Western technology companies, including Cisco, IBM and SAP, are acceding to demands by Moscow for access to closely guarded product security secrets, at a time when Russia has been accused […]
Western technology companies, including Cisco, IBM and SAP, are acceding to demands by Moscow for access to closely guarded product security secrets, at a time when Russia has been accused of a growing number of cyber attacks on the West, a Reuters investigation has found.
Russian authorities are asking Western tech companies to allow them to review source code for security products such as firewalls, anti-virus applications and software containing encryption before permitting the products to be imported and sold in the country.
But those inspections also provide the Russians an opportunity to find vulnerabilities in the products’ source code. While a number of U.S. firms say they are playing ball to preserve their entree to Russia’s huge tech market, at least one U.S. firm, Symantec, has stopped cooperating with the source code reviews over security concerns.
U.S. officials say they have warned firms about the risks of allowing the Russians to review their products’ source code, because of fears it could be used in cyber attacks. But they say they have no legal authority to stop the practice unless the technology has restricted military applications or violates U.S. sanctions.
From their side, companies say they are under pressure to acquiesce to the demands from Russian regulators or risk being shut out of a lucrative market. The companies say they only allow Russia to review their source code in secure facilities that prevent code from being copied or altered.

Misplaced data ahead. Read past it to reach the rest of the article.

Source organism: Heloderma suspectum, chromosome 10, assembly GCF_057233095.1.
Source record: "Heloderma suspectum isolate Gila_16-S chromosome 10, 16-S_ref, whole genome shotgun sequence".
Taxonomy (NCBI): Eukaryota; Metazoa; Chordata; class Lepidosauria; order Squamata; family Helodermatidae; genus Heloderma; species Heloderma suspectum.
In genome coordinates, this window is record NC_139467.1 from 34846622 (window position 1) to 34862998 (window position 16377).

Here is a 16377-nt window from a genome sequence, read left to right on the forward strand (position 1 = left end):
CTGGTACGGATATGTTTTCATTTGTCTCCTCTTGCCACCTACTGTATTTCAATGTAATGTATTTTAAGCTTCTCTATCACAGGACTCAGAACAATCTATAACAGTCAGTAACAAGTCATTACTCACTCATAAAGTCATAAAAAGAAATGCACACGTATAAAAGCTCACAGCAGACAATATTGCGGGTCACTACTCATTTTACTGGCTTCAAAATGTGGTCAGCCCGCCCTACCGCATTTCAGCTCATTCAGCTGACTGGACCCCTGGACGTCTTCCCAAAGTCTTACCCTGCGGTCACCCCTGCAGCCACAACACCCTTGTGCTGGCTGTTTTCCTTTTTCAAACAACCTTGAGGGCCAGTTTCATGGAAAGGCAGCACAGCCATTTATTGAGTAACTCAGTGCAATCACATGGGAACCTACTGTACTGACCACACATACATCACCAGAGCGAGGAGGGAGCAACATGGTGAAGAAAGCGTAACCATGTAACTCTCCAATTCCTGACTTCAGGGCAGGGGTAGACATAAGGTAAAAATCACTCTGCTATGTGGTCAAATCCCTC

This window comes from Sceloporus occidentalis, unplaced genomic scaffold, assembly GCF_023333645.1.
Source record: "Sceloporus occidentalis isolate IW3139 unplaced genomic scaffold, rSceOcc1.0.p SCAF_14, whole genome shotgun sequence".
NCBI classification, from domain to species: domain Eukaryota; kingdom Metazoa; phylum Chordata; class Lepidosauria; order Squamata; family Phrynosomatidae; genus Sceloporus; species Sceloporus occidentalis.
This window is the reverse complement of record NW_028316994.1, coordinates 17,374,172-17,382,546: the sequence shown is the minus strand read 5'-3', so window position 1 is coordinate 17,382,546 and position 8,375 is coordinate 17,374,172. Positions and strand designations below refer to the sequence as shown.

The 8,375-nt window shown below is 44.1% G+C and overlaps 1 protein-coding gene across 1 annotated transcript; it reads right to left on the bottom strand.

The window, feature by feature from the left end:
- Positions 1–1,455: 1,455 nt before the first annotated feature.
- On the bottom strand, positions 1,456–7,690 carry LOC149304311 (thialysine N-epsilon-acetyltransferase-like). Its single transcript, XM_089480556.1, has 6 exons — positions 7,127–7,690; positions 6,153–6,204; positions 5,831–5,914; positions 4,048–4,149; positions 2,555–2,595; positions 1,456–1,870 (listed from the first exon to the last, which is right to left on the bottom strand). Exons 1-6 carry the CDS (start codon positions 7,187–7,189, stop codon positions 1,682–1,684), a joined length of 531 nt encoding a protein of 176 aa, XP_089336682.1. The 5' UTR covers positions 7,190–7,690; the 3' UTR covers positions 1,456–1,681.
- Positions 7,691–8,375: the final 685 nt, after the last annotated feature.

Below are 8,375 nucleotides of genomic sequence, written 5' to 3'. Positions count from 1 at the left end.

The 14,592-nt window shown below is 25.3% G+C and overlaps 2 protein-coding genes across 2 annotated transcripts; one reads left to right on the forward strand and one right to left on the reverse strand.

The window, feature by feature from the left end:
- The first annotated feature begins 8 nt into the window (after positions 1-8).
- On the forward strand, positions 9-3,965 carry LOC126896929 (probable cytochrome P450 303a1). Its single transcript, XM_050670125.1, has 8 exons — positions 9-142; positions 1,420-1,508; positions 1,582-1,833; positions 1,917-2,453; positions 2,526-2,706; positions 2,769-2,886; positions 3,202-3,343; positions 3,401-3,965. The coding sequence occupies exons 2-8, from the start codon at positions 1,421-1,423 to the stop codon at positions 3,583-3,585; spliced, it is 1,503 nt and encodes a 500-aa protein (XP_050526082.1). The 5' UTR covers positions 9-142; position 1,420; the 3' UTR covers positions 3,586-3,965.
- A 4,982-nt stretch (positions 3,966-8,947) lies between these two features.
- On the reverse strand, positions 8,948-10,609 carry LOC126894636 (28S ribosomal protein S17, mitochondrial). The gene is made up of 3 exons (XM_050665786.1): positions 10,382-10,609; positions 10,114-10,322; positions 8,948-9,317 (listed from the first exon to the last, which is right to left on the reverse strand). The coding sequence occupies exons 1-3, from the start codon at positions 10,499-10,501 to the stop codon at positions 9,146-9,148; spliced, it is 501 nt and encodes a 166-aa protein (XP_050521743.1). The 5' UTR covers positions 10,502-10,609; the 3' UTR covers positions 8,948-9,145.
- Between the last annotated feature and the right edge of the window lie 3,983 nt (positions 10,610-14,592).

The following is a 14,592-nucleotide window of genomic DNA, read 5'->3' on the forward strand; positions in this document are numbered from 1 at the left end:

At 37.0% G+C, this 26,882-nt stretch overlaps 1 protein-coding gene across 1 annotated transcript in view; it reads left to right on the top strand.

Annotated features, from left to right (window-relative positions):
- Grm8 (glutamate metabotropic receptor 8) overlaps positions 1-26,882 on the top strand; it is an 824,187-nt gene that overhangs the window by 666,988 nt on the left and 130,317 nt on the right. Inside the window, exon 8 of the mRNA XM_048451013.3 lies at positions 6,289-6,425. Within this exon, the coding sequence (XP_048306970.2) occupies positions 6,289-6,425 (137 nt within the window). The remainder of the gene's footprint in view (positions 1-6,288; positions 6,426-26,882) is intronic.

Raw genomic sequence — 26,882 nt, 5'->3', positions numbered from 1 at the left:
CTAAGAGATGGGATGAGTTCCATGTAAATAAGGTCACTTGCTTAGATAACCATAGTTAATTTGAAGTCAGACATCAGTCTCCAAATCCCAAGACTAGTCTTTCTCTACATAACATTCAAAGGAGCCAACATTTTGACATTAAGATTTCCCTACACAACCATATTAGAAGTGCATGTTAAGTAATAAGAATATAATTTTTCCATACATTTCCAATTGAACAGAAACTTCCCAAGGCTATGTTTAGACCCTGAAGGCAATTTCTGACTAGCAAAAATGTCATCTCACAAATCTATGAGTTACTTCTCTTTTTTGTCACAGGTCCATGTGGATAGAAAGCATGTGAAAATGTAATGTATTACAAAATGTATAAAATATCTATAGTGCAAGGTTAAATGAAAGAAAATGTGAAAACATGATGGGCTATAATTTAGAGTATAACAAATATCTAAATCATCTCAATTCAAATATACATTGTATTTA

Moscow’s source code requests have mushroomed in scope since U.S.-Russia relations went into a tailspin following the Russian annexation of Crimea in 2014, according to eight current and former U.S. officials, four company executives, three U.S. trade attorneys and Russian regulatory documents.
In addition to IBM, Cisco and Germany’s SAP, Hewlett Packard Enterprise Co and McAfee have also allowed Russia to conduct source code reviews of their products. If tech firms do decline the FSB’s source code requests, then approval for their products can be indefinitely delayed or denied outright, U.S. trade attorneys and U.S. officials said. The Russian information technology market is expected to be worth $18.4 billion this year, according to market researcher International Data Corporation (IDC).
Source code requests are not unique to Russia. In the United States, tech companies allow the government to audit source code in limited instances as part of defense contracts and other sensitive government work. China sometimes also requires source code reviews as a condition to import commercial software, U.S. trade attorneys say.
FSTEC certification records showed the Information Security Center, an independent testing company based outside Moscow, has reviewed IBM’s source code on behalf of the agency. The company was founded more than 20 years ago under the auspices of an institute within Russia’s Ministry of Defense, according to its website. The company did not respond to requests for comment.
In a statement, McAfee said the Russia code reviews were conducted at “certified testing labs” at company-owned premises in the United States.
SAP allows Russia to review and test source code in a secure SAP facility in Germany, according to a person familiar with the process. In a company statement, SAP said the review process assures Russian customers “their SAP software investments are safe and secure.”
Cisco has recently allowed Russia to review source code, according to a person familiar with the matter.
A Cisco spokeswoman declined to comment on the company’s interactions with Russian authorities but said the firm does sometimes allow regulators to inspect small parts of its code in “trusted” independent labs and that the reviews do not compromise the security of its products. Before allowing the reviews, Cisco scrutinizes the code to ensure they are not exposing vulnerabilities that could be used to hack the products, she said.